Why isn’t the Qwest case moving fast enough? Light Reading makes a strong argument about this in a recent piece which addmitedly is as skimpy on details as the Business Week article, but still it quite a nice precis of the whole thing. Perhaps time to point to new links on the latest developments in the case of Qwest.
bq. Boulder-based marketing firm Talmey-Drake Research & Strategy found that a Kansas City, Mo., jury would bring less bias to the case, testified Paul Talmey, who heads the firm. Media scrutiny of Denver-based Qwest’s financial and legal problems has been intense in Colorado, Talmey said. News reports of the firm’s accounting restatements and stock slide and the millions made by top executives have been so pervasive that 71 percent of the people surveyed had heard about the case, he said.
bq. Federal regulators are investigating the business relationship between Qwest and Avici Systems – a vendor that Qwest founder Philip Anschutz invested in through one of his companies. Avici, a Massachusetts provider of Internet routers, is the third Qwest supplier to disclose that it is part of a broad investigation; Redback Networks and Tellium Inc. are the others.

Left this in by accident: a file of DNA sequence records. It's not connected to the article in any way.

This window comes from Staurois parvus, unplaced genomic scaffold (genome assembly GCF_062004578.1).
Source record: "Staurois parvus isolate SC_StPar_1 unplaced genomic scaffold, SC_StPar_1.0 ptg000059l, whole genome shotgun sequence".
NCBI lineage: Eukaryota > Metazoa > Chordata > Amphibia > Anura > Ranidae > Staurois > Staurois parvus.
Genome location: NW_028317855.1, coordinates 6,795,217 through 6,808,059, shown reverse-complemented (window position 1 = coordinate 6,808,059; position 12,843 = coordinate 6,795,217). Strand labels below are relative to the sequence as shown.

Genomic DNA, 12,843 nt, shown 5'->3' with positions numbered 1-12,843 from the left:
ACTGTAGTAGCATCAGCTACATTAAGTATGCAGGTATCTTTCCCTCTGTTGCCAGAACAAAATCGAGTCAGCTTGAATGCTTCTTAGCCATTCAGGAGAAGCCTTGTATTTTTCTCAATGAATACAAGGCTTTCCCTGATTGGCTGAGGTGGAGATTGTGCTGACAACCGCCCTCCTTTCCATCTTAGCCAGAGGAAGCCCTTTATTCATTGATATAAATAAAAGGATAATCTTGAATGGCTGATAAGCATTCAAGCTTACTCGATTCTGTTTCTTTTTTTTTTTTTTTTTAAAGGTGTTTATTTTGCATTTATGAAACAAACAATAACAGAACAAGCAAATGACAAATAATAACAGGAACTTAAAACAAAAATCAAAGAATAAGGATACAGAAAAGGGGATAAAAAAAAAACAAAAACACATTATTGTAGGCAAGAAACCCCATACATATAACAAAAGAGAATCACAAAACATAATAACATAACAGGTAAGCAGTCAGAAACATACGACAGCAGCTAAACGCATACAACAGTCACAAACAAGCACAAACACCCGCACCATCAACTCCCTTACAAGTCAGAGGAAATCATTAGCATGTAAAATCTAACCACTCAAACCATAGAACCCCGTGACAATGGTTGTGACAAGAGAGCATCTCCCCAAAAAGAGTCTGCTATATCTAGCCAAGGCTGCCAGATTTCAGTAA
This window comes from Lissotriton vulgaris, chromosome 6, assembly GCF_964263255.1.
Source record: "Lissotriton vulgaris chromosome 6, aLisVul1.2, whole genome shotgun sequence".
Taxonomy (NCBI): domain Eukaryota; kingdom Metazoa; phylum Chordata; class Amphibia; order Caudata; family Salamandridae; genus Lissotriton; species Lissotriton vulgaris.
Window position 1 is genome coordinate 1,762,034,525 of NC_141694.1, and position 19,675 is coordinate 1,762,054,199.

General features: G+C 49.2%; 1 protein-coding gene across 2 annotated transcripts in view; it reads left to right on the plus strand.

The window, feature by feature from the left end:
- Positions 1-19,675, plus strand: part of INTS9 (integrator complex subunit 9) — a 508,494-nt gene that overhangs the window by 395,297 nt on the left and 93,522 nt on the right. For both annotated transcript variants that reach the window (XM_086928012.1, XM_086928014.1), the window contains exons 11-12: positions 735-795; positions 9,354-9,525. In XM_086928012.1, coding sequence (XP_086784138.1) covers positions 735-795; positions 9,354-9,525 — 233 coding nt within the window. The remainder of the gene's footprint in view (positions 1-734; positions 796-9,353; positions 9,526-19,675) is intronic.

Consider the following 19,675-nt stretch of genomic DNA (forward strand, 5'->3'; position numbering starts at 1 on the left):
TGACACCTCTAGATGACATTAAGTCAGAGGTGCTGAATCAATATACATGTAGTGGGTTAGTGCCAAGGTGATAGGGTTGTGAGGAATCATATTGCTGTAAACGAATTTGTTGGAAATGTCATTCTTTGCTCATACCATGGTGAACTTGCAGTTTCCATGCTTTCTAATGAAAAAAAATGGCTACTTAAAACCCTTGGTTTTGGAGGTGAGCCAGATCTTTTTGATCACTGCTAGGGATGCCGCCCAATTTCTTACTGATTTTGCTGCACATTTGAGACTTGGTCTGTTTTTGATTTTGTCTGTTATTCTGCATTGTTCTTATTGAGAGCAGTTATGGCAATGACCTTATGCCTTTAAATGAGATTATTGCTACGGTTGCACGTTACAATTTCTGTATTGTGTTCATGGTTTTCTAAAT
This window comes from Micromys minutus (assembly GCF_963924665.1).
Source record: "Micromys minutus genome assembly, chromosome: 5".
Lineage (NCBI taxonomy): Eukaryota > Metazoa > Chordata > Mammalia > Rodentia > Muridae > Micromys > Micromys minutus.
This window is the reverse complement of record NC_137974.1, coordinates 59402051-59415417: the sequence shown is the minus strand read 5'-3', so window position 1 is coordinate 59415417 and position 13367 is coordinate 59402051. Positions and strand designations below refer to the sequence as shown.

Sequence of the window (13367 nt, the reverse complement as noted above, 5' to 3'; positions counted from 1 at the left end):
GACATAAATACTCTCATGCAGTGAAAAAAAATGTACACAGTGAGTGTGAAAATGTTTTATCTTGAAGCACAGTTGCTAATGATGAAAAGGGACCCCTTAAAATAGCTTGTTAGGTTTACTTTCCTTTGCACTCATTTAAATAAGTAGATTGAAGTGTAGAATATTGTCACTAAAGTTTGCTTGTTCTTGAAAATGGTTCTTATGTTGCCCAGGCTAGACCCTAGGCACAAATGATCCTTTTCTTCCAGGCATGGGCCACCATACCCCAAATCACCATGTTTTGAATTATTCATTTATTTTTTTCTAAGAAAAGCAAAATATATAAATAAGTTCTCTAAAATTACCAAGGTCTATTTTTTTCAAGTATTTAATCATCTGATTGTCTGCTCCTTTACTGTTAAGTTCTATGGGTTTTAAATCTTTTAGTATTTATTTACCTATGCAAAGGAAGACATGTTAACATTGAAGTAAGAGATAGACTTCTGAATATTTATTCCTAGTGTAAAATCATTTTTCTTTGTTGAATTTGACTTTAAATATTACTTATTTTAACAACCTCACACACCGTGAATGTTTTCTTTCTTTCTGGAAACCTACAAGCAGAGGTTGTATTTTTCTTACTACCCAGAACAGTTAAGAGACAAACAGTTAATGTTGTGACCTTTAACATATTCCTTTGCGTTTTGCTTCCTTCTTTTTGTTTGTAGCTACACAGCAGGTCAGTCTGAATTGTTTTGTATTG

But the most interesting bits are buried at the very end of the story.
bq. An Anschutz investment entity made $3 million selling Avici shares and retained a 1.2 percent stake in the company, an Anschutz representative said earlier this year. Of 33 Anschutz-backed companies, 12 eventually counted Qwest as a customer, received investments from Qwest or its affiliates or had Qwest test their products. Anschutz officials said then that all SEC rules and disclosure requirements were followed, and conflicts of interest were carefully avoided.